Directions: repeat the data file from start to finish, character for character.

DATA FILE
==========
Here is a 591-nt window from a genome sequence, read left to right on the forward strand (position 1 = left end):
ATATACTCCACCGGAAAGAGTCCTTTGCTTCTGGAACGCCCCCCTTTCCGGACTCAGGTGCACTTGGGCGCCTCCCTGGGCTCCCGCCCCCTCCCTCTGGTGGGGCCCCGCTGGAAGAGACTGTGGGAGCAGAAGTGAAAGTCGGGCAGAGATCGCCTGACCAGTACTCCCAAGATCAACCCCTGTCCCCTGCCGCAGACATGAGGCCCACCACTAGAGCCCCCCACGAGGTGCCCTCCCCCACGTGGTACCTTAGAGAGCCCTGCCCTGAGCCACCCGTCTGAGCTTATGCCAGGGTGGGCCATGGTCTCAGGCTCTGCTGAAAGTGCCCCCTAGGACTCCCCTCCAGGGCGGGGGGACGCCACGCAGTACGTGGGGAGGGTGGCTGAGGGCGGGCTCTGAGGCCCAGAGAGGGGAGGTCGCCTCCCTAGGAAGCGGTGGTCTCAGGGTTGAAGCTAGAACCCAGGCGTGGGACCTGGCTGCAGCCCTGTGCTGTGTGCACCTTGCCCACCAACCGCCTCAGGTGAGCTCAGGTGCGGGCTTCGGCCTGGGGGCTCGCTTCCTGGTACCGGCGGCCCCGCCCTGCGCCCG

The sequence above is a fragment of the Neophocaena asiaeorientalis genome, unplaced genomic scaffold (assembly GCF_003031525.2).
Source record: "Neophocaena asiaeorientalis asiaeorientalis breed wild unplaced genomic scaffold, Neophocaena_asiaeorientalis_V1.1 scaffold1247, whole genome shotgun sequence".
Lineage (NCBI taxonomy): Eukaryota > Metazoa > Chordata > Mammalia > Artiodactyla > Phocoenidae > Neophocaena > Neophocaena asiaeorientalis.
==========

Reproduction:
Here is a 591-nt window from a genome sequence, read left to right on the forward strand (position 1 = left end):
ATATACTCCACCGGAAAGAGTCCTTTGCTTCTGGAACGCCCCCCTTTCCGGACTCAGGTGCACTTGGGCGCCTCCCTGGGCTCCCGCCCCCTCCCTCTGGTGGGGCCCCGCTGGAAGAGACTGTGGGAGCAGAAGTGAAAGTCGGGCAGAGATCGCCTGACCAGTACTCCCAAGATCAACCCCTGTCCCCTGCCGCAGACATGAGGCCCACCACTAGAGCCCCCCACGAGGTGCCCTCCCCCACGTGGTACCTTAGAGAGCCCTGCCCTGAGCCACCCGTCTGAGCTTATGCCAGGGTGGGCCATGGTCTCAGGCTCTGCTGAAAGTGCCCCCTAGGACTCCCCTCCAGGGCGGGGGGACGCCACGCAGTACGTGGGGAGGGTGGCTGAGGGCGGGCTCTGAGGCCCAGAGAGGGGAGGTCGCCTCCCTAGGAAGCGGTGGTCTCAGGGTTGAAGCTAGAACCCAGGCGTGGGACCTGGCTGCAGCCCTGTGCTGTGTGCACCTTGCCCACCAACCGCCTCAGGTGAGCTCAGGTGCGGGCTTCGGCCTGGGGGCTCGCTTCCTGGTACCGGCGGCCCCGCCCTGCGCCCG

The sequence above is a fragment of the Neophocaena asiaeorientalis genome, unplaced genomic scaffold (assembly GCF_003031525.2).
Source record: "Neophocaena asiaeorientalis asiaeorientalis breed wild unplaced genomic scaffold, Neophocaena_asiaeorientalis_V1.1 scaffold1247, whole genome shotgun sequence".
Lineage (NCBI taxonomy): Eukaryota > Metazoa > Chordata > Mammalia > Artiodactyla > Phocoenidae > Neophocaena > Neophocaena asiaeorientalis.